One of the strange things about consumerism is that sometimes things don’t sell for the reasons you anticipated they would. Case in point: Japanese Kit Kats.
Kit Kats were originally developed in England by the confectionary company Rowntree, which promoted them as a snack for the workingman. After World War II, Rowntree adopted the slogan “Have a break, have a Kit Kat” and began exporting Kit Kats overseas to former British colonies and, in the 1970s, Japan.
At first they did not go over well, writes Gillian Tett in Financial Times. Kit Kats were marketed as a British treat. The ads showed British people doing British things and using Kit Kats for energy, operating under the assumption that Japanese people yearned to travel, especially to the UK. But the Japanese weren’t buying it, even after Nestlé acquired Kit Kat in 1988 (except in the U.S., where Kit Kat is made by Hershey). By the turn of the millennium, Kit Kat sales were still languishing in Japan, even after an attempt to target students, and Nestlé wanted to know why.
It turns out that Japanese students were stressed out by their juken exams, which determine the course of the rest of their lives, and the only break they wanted was to sleep, not to eat chocolate.
But then two Nestlé regional managers, Masafumi Ishibashi and Kohzoh Takaoka, noticed something interesting: Kit Kat sales were surging on the southern island of Kyushu between December and February, juken season. It turned out that the students had realized that Kit Kat sounded a bit like the Japanese phrase kitto katsu, which means “you will overcome,” and were giving Kit Kat bars to their friends as a sign of encouragement.
Without telling their bosses in Switzerland, who demanded consistency in marketing across their international brands, Ishibashi and Takaoka began creating Japanese Kit Kat ads that said “Kitto sakura saku yo!”(literally “Cherry blossoms will bloom” but idiomatically “Wishes come true”) and giving away free Kit Kats to students.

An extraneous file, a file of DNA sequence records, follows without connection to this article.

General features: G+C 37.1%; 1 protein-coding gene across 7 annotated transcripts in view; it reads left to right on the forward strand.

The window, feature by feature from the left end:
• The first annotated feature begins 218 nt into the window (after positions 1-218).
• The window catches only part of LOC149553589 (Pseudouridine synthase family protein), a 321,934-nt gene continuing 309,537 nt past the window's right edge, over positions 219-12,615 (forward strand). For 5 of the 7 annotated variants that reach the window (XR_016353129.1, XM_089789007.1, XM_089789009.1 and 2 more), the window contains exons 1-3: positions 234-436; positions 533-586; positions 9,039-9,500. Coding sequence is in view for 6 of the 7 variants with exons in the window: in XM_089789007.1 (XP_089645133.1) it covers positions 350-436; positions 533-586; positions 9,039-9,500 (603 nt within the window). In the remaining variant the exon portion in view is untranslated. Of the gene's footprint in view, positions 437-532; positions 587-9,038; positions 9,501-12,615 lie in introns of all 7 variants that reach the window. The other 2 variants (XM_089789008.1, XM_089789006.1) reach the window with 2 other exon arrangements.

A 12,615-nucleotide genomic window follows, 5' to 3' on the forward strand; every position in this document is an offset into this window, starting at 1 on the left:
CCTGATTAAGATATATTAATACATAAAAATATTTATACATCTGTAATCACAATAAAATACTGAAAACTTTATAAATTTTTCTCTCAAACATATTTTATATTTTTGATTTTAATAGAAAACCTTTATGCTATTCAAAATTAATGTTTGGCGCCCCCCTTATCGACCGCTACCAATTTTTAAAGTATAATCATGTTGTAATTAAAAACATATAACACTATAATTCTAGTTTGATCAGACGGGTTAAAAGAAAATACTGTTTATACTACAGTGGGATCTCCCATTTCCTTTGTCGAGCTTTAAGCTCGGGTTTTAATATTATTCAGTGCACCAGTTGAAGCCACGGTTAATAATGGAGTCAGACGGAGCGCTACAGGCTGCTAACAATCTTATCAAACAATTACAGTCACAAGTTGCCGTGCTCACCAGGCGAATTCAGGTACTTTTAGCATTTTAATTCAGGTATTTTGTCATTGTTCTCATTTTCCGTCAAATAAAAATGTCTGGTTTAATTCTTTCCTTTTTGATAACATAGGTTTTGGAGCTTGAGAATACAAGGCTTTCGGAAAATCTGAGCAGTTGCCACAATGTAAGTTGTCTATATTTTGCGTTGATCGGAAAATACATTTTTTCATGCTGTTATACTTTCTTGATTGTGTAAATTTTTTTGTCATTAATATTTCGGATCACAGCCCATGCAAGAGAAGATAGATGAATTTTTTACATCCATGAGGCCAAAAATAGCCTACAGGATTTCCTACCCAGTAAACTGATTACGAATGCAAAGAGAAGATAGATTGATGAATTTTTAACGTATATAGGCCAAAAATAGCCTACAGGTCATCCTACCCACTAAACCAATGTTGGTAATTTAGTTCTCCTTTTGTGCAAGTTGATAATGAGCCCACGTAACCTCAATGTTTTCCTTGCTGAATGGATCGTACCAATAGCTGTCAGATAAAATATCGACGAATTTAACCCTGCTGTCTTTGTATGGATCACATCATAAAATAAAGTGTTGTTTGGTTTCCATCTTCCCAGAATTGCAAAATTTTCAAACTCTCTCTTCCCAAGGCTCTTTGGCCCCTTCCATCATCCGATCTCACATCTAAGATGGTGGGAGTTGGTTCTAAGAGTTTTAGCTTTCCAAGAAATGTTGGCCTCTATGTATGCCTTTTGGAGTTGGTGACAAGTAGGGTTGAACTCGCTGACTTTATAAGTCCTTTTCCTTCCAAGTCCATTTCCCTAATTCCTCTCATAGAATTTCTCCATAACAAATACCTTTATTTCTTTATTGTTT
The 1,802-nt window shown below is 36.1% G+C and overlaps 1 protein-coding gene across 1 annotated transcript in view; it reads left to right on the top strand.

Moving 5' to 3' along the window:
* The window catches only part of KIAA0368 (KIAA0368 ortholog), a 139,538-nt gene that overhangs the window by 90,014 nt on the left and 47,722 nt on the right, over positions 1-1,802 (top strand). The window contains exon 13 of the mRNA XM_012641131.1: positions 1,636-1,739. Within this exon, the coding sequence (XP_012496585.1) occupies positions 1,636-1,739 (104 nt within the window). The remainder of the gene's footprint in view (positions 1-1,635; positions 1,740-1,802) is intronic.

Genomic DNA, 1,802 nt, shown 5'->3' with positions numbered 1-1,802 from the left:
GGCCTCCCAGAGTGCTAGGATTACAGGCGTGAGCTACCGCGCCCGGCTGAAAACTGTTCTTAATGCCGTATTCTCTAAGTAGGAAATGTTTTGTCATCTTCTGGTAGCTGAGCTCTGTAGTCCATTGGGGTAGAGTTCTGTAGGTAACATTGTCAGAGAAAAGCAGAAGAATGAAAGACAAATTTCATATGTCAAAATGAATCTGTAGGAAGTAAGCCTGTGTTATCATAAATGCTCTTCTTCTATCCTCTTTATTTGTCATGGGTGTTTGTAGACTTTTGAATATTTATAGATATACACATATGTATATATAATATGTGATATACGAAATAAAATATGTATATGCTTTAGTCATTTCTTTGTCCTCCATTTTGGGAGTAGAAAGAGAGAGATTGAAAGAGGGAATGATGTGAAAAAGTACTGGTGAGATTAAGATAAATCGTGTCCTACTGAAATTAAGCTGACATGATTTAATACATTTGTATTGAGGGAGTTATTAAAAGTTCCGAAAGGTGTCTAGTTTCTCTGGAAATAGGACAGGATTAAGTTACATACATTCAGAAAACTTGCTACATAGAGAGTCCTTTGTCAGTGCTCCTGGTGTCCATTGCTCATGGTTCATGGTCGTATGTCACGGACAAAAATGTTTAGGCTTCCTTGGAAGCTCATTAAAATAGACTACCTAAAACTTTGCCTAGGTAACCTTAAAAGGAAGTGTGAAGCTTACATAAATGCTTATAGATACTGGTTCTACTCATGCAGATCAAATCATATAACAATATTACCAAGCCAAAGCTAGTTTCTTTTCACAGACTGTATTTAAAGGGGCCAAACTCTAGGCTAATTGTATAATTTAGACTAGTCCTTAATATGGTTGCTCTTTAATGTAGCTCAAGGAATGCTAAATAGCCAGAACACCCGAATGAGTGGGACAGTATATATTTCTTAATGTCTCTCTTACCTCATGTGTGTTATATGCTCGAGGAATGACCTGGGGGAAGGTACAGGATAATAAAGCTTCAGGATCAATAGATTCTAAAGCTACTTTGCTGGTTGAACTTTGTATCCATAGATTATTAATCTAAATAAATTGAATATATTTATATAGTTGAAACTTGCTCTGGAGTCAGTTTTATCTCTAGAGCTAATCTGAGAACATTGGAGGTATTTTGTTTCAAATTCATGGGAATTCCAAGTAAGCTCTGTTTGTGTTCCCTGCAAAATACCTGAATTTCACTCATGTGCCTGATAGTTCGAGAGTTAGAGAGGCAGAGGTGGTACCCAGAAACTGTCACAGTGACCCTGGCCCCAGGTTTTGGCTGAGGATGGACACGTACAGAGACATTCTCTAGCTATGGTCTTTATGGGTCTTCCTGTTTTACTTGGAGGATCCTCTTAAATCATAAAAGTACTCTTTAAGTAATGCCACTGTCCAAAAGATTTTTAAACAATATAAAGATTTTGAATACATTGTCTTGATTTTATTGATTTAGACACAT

“Sales of KitKats exploded among students across Japan,” Tett writes. “Teenagers redefined the bar as an omamori, the good-luck token sold at Shinto shrines and Buddhist temples. In January 2003, 34 per cent of Japanese teenagers told pollsters that a KitKat was their favourite good-luck charm, second only to an omamori blessed by a genuine Shinto priest. “It was amazing,” recalls Ishibashi. “[Chocolate] became an omamori.”
By 2003, Japan had completely embraced Kit Kats, Nestlé HQ had given its blessing to the change in marketing, and Kit Kat Japan began thinking of ways it could make the candy more Japanese. Executives hit on the idea of using Japanese flavors and the team created two new flavors especially for Japan: strawberry and matcha.
You know what happened next. Japan became known for having the best Kit Kat flavors. Tourists began carrying them back to Britain and other countries as souvenirs of Japan. And then Nestlé began selling matcha Kit Kats back in the UK! (They were manufactured in the plant in Germany, not Japan, but whatever.) Full circle! The moral of the story, according to Ryoji Maki, one of the executives who introduced the new flavors, is this: “You have to listen to consumers.”
Also, Kit Kats are good luck! Anyway, it’s a fascinating story, and you can read the whole thing here.